Čerpání a využití bioplynu ze skládky Adelaide v Austrálii
Recovery and Use of Landfill Gas in Adelaide, South Australia
Treloar, J. 1998
Australians rate amongst the highest producers of waste in the world, producing an average of 780 kilograms of disposable solid waste per capita annually (NOGIC 1996). The accumulation of waste, deposited mainly in landfill sites, creates large amounts of landfill gas that becomes an environmental pollutant and a re-useable energy source.
The main constituents of landfill gas are methane and carbon dioxide, both of which are major contributors to global warming. Methane is also a highly flammable gas, making it a also a threat to public safety. This report looks at the potential impact on the biosphere and atmosphere resulting from landfill gas as a pollutant, and also discusses the risks to public health and safety. Some practical methods of minimising environmental degradation, and using landfill gas as a valuable commercial resource in terms of current usage and future potential are also discussed.
Landfill sites remain the most common means of waste disposal in the Adelaide metropolitan area. Unless properly planned and managed, landfill sites threaten to become a significant source of environmental degradation and air pollution. Gases generated by microbiological breakdown of organic waste material can create an environmental liability, but paradoxically the major component gas, methane, can be used as a non-polluting fuel source.
The aim of this report is to consider the following aspects of landfill gas:
· Source and analysis of landfill;
· Location and description of sites within the Adelaide metropolitan area;
· Implications for public health and safety;
· Effects of soil contamination and biotic degradation, air pollution and Greenhouse gas emission;
· Waste management practices for landfill gas extraction and control;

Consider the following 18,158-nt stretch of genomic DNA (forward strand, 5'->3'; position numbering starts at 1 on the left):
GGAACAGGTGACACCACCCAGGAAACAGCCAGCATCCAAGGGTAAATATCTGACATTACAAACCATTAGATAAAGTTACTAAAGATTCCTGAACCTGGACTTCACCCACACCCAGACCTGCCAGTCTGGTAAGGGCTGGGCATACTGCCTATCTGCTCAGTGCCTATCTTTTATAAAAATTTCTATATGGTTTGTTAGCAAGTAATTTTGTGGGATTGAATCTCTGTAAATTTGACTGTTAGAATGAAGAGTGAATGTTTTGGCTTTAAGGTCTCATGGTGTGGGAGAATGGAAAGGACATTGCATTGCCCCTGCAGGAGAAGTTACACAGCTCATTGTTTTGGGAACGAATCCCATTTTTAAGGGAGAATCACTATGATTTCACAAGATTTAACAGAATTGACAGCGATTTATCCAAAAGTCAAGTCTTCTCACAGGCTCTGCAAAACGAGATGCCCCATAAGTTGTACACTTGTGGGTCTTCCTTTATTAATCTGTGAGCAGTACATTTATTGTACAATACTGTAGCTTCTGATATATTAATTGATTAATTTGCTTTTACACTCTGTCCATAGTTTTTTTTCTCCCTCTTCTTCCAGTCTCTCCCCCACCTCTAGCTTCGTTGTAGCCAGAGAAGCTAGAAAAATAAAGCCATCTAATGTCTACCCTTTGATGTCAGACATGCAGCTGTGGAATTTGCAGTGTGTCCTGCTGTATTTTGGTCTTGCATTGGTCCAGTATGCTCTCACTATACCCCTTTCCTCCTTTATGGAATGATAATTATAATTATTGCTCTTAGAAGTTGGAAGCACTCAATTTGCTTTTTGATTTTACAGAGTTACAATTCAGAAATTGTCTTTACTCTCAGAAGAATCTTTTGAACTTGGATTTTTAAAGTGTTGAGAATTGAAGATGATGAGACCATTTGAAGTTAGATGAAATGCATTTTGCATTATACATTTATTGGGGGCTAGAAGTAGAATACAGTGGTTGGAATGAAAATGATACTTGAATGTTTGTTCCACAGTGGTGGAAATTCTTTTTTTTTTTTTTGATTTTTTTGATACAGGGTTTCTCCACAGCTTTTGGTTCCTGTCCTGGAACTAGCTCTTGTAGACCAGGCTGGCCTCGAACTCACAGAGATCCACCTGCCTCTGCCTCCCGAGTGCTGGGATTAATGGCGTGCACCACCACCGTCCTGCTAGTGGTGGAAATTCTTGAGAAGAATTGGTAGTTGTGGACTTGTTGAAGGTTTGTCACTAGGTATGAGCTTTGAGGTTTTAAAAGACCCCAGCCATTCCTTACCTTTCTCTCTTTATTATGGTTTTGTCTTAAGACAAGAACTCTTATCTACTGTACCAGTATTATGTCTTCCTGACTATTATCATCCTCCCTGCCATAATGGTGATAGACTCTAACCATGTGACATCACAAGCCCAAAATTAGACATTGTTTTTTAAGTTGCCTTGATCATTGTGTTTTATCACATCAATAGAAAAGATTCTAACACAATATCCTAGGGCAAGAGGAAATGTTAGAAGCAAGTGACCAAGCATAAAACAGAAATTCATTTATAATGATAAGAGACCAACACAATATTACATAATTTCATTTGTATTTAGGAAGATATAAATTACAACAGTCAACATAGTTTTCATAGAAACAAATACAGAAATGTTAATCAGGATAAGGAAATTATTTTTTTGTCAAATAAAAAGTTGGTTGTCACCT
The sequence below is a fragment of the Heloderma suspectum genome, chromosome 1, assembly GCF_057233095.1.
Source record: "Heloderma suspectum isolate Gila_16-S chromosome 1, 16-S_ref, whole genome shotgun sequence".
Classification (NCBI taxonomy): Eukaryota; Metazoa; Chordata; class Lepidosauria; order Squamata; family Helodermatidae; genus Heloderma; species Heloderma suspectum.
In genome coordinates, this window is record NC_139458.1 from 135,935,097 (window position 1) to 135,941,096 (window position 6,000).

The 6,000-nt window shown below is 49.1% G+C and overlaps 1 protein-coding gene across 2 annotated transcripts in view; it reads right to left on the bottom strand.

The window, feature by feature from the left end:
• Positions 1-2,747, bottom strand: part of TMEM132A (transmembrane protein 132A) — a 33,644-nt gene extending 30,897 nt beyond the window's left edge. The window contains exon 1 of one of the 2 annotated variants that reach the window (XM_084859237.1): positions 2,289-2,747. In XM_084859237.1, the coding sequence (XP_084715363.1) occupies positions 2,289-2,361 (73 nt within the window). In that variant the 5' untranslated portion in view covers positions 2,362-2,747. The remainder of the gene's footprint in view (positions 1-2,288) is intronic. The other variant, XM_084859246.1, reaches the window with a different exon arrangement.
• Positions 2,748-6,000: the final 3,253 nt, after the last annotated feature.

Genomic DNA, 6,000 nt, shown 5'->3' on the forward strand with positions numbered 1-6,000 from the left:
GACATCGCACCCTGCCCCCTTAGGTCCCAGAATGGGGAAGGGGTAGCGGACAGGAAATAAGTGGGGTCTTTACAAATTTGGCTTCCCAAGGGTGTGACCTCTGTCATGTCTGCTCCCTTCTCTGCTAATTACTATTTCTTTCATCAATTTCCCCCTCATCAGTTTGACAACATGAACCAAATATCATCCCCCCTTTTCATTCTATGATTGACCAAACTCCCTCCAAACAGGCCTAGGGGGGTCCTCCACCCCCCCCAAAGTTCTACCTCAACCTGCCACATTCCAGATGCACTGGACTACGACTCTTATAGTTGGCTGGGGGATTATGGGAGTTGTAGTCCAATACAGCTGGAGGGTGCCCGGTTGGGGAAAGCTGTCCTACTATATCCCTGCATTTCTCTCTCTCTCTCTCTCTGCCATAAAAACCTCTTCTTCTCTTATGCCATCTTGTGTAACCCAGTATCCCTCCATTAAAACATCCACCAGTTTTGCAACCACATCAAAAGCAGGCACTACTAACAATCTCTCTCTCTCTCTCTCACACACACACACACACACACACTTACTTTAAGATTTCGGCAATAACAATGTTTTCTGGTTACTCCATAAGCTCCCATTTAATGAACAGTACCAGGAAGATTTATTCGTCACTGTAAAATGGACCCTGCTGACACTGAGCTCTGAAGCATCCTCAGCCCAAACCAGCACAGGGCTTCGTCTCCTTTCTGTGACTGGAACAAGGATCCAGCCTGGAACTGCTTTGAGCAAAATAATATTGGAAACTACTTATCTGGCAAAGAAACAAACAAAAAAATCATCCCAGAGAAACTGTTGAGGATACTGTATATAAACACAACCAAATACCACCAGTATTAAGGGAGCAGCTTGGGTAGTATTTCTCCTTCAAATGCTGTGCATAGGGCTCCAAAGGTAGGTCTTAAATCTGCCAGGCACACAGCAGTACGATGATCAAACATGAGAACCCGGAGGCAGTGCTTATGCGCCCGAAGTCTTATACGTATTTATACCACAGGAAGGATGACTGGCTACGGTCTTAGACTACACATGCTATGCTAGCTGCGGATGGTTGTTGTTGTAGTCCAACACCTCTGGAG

· Applications for methane as an economically viable energy source;
· Waste management alternatives for the future.
The emission of landfill gas from waste provides an opportunity to convert a potential liability into an economic asset whilst reducing environmental degradation. The solutions are technically feasible, requiring incentives enforced by a regulatory framework to provide the impetus for further exploitation of this resource.
Source and analysis of landfill Gas
The main components of landfill gas are by-products of the decomposition of organic material, usually in the form of domestic waste, by the action of naturally occurring bacteria under anaerobic conditions. A typical landfill gas analysis is shown in Table 1.
Methane and carbon dioxide production typically rises to peak within 6 to 12 months of the site closure, then gradually declines over a 30 to 50 year period. The rate of gas production is influenced by the interaction of several environmental factors. These factors determine the decomposition rate which, in turn, affects the volatility and productive life of a site. Figure 1 illustrates the interaction of the factors that influence the gas production process.
Table 1: Typical analysis of raw landfill gas.
Methane (CH4) 40-60%
Carbon Dioxide (CO2) 20-40%
Nitrogen N2) 2-20%
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